A smaller U.S. corn crop in 2001 and the potential for dramatic increases in ethanol production could mean better corn prices in the months ahead.
After planting close to 80 million acres in most of the years since the passage of Freedom to Farm in 1996, U.S. producers seeded about 4 million fewer acres of corn last spring, primarily due to concerns about high fertilizer prices.
“We also had a wet spring that delayed some acres,” said Kurt M. Guidry, Extension marketing specialist with the LSU Ag Center in Baton Rouge, La. “The impact of the marketing loan and the ratio between corn and soybean loan rates also figured in.”
Speaking at the Southern Region Agricultural Outlook Conference in Atlanta earlier this fall, Guidry said 2001 U.S. corn production is expected to be 730 million bushels lower than 2000's 9.97 billion bushels, which was the second largest crop on record behind 1994.
“We did see a dramatic decrease in acres resulting in only 9.24 billion bushels of corn production,” he said. “That's one of the positive developments in the feed grain outlook for the 2001/02 marketing year (May through April).”
Another is that 2001/02 world corn production is projected by USDA to be down 7.24 million metric tons from 2000/2001 and nearly 20 million metric tons from 1999/2000, primarily because of declines in estimates for China's production.
Total world coarse grain production — which includes corn, grain sorghum, barley and oats — is expected to be up 3.14 million metric tons, however.
If falling supplies were all it took, corn prices would be substantially higher, he noted. But farmers will need more help from the demand side before corn prices will rise significantly above the $1.75 to $2.15 per bushel range USDA forecasts for 2001/02.
“Exports are expected to increase by 35 million bushels in 2001/2002 from last year, but remember that 2000/2001 was no great shakes when it came to exports of corn,” said Guidry. The controversy over Starlink corn and mad cow and foot and mouth disease took their toll on corn exports, he noted.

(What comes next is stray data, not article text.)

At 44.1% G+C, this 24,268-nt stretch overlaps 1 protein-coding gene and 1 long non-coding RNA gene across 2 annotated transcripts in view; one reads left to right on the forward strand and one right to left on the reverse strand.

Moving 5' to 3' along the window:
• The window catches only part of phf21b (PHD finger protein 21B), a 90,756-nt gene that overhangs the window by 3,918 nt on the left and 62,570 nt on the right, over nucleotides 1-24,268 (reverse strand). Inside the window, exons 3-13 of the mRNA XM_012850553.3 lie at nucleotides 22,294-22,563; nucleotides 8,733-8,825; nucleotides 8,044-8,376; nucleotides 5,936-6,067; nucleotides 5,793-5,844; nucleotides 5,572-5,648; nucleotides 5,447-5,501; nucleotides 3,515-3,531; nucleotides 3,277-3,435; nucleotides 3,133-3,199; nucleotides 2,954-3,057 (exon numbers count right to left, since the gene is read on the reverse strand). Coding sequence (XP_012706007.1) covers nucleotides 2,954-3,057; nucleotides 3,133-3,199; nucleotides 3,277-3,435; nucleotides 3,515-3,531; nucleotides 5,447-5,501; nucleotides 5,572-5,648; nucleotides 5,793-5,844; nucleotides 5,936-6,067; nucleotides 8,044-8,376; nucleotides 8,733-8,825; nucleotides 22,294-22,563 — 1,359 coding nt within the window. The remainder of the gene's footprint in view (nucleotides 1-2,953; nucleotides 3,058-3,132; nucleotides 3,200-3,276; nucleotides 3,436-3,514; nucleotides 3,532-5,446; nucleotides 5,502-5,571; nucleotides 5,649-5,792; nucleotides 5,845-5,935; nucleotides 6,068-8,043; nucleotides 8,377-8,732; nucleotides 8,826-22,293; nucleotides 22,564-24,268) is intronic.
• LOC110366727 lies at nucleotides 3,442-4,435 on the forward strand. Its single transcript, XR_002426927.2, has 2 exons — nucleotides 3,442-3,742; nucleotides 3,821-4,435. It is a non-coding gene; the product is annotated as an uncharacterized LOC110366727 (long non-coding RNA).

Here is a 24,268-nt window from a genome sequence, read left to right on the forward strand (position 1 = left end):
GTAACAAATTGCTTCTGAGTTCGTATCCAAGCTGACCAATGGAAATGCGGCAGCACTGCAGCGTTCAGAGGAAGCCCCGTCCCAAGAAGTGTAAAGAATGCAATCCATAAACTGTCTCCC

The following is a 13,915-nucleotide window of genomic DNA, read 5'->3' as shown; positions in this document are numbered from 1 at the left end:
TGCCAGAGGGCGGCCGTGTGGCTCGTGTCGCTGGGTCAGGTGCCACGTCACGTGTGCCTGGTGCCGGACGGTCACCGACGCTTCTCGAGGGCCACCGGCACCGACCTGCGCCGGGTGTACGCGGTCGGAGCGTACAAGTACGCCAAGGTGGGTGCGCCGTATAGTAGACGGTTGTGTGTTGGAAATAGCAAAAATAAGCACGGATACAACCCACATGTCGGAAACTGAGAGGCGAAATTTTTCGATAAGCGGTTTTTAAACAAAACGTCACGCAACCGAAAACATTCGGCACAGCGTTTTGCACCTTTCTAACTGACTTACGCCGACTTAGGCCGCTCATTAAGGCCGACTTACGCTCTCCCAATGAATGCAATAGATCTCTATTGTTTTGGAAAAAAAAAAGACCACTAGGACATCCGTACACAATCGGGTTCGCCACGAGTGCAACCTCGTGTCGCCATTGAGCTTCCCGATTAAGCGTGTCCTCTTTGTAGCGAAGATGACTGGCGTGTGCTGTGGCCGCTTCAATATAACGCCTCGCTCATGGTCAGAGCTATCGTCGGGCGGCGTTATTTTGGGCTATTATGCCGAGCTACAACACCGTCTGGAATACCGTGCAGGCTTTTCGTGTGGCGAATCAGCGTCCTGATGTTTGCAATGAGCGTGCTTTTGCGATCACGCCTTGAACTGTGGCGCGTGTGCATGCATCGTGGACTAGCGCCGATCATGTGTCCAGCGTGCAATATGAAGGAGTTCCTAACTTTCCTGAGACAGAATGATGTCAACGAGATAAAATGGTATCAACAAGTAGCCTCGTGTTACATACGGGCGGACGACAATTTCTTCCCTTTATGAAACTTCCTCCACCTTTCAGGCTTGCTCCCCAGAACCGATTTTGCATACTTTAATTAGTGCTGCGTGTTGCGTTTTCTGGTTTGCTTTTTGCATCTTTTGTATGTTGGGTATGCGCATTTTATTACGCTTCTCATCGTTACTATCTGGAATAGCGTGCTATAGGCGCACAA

“At first when you say exports are going to increase by 35 million bushels that sounds pretty good, but you have to remember where we were last year,” he said. 2000/01 exports totaled 1.94 billion bushels.
Feed demand is expected to be down, declining from the previous marketing year's 5.85 billion bushels to 5.8 billion bushels due to decreases in animal numbers that are helping improve livestock prices. Food, seed and industrial use, on the other hand, is expected to increase 85 million bushels from 2000/01's 1.965 billion bushels.
“Ethanol production is providing one of the bright spots for corn demand,” said Guidry. “High energy costs, especially in California where the federal government has decreed refiners must add more ethanol to gasoline, are expected to lead to increases in ethanol production. Hopefully, that will pull off some more of that corn.”
Some analysts are projecting that ethanol production will nearly double between 2001 and 2005, he said. With the new ethanol plants coming on line as a result of the California decision and other factors, U.S. production could climb from 2.3 billion to 4.4 billion gallons by 2005.
Totaling the different categories of use, USDA projects the corn market will use 9.83 billion bushels or 595 million bushels more than producers grew in 2001. As a result, U.S. corn stocks could fall to 1.36 billion bushels for a stocks-to-use ratio of 13.85 percent.
“Ending stocks of 1.36 billion bushels would be the lowest since 1997/98,” said Guidry. “That would definitely help get these stocks down to a more manageable level.”
USDA estimates the 2001 U.S. grain sorghum crop will total 537 million bushels, up 67 million bushels from 2000 after growers increased their plantings from 9.2 million to 10 million acres in 2001.
“For 2000/01, grain sorghum prices averaged $1.88 per bushel, and corn prices averaged $1.85,” said Guidry. “You actually had grain sorghum prices higher than corn.” (Grain sorghum prices are normally 90 percent of corn prices, based on the difference in feed value.)
“So, you saw an increase in grain sorghum acres because of the higher prices and the relatively lower operating expense for grain sorghum. But we could see grain sorghum leveling off in the next couple of years if prices return to a more normal relationship.”
With total grain sorghum use remaining around 510 million to 515 million bushels, carryover stocks are expected to more than double (from 20 million to 48 million bushels). USDA projects a stocks-to-use ratio of 9.41 percent for 2001/02.
Much of what happens in the world corn market depends on whether production continues to decline in China, says Guidry. After increasing its grain production to reduce imports in the mid-1990s, China's corn output has been on a downhill slope since 1998/99.
As a result China's corn exports have declined from more than 100 million metric tons in 1999/00 to an estimated 40 million metric tons in 2001/02. As China's ending stocks have fallen, so, too, have world stocks, dropping from about 155 million metric tons in 2000/01 to about 125 million metric tons in 2001/02.
“Hopefully, that will reduce some of the competition we've been seeing from China in the world market and allow the U.S. to increase its share,” Guidry notes.